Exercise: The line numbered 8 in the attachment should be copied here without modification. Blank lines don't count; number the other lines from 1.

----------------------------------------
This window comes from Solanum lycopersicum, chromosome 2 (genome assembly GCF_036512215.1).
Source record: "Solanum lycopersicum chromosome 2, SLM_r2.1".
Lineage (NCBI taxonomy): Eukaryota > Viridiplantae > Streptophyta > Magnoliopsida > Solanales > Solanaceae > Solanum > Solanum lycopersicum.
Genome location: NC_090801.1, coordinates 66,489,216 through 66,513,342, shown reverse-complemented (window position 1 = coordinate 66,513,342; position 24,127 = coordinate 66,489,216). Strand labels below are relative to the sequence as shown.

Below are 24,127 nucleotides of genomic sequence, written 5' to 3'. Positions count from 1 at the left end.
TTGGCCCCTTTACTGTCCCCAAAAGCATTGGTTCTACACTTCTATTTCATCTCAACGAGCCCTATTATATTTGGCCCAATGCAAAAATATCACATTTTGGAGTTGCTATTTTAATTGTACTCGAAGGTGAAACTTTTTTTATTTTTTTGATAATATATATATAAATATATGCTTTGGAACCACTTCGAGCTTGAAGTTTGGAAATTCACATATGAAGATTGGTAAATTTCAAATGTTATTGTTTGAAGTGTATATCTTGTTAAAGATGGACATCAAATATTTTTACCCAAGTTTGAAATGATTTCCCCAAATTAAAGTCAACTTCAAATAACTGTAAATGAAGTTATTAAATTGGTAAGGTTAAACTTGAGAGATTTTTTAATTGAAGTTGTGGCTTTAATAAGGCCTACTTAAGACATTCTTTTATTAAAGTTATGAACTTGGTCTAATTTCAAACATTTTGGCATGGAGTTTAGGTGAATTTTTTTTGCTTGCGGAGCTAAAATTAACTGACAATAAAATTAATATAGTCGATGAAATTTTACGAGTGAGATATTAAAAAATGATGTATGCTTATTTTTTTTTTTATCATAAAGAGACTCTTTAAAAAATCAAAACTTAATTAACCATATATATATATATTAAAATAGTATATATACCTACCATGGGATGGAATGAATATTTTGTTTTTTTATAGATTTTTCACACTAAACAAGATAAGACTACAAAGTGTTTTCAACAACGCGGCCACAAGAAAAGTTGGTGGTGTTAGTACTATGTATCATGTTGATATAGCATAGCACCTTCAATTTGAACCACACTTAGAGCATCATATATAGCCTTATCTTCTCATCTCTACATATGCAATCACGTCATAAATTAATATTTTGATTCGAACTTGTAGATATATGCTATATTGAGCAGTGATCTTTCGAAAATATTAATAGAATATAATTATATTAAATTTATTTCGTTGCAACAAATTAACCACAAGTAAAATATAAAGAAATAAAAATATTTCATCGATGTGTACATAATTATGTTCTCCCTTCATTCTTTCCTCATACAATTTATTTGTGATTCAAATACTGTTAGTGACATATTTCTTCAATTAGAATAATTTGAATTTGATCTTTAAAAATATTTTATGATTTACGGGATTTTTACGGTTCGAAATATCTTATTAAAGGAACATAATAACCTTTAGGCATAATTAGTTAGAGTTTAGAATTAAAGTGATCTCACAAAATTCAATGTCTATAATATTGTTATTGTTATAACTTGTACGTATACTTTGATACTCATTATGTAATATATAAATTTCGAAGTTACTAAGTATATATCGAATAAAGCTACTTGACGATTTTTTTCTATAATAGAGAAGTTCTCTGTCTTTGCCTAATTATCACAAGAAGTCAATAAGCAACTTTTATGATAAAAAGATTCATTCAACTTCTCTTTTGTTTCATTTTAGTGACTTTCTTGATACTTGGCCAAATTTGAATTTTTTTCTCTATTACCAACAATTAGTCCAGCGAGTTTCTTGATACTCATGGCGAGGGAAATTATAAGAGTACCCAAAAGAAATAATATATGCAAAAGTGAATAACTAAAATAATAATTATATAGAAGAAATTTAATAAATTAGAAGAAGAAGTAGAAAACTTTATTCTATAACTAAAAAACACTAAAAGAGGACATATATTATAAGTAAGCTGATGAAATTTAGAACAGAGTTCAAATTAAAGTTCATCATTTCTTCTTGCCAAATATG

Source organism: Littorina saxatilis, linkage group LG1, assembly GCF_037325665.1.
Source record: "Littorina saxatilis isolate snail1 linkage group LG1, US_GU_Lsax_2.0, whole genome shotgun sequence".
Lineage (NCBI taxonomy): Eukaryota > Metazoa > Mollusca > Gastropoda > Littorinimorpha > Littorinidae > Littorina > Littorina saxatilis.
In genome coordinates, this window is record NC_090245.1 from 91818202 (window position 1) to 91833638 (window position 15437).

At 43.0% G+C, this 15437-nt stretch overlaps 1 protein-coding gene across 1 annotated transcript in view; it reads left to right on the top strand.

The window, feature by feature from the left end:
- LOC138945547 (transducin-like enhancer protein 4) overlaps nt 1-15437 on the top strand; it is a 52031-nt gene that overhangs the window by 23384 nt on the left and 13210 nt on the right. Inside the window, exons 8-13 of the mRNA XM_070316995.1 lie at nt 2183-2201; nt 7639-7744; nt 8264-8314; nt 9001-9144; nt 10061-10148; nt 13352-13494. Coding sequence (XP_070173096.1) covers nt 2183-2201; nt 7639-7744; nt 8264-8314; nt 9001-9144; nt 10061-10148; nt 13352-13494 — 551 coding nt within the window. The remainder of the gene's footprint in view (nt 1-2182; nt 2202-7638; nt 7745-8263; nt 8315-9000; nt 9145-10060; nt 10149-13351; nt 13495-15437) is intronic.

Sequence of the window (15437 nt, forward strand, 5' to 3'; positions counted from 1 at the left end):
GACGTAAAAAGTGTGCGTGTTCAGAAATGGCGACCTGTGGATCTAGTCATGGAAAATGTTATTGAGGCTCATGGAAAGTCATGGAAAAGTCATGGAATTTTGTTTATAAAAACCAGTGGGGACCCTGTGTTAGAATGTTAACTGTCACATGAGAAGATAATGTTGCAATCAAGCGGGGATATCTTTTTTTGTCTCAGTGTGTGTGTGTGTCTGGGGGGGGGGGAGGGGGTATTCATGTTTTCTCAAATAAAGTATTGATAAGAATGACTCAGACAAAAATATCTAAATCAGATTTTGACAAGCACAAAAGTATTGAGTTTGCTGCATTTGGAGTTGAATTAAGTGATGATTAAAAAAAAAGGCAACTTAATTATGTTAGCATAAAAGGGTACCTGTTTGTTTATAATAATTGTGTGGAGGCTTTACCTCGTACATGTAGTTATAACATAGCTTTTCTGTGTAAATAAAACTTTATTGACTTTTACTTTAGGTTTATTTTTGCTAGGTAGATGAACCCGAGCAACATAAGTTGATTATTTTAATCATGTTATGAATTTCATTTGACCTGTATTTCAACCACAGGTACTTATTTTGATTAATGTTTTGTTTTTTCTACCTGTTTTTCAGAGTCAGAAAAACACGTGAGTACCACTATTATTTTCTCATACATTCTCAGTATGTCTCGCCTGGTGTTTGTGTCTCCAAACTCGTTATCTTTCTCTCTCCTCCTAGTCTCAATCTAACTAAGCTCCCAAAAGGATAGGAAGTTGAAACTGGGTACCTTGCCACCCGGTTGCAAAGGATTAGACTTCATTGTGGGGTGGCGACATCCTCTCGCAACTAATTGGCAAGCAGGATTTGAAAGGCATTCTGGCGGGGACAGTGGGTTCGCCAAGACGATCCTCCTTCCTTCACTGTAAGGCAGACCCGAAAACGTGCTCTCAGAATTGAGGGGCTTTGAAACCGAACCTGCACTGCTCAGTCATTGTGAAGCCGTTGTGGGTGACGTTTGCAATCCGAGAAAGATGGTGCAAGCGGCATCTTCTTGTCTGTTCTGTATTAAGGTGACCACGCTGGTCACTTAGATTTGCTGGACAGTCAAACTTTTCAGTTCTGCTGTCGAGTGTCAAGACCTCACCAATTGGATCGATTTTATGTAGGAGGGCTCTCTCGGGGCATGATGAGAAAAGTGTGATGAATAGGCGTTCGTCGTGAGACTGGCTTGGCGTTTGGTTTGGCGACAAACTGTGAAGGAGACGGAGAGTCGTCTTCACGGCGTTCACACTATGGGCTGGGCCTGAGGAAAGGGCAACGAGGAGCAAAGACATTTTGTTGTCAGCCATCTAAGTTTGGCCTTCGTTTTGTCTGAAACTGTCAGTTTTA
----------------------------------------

Source record: "Littorina saxatilis isolate snail1 linkage group LG1, US_GU_Lsax_2.0, whole genome shotgun sequence".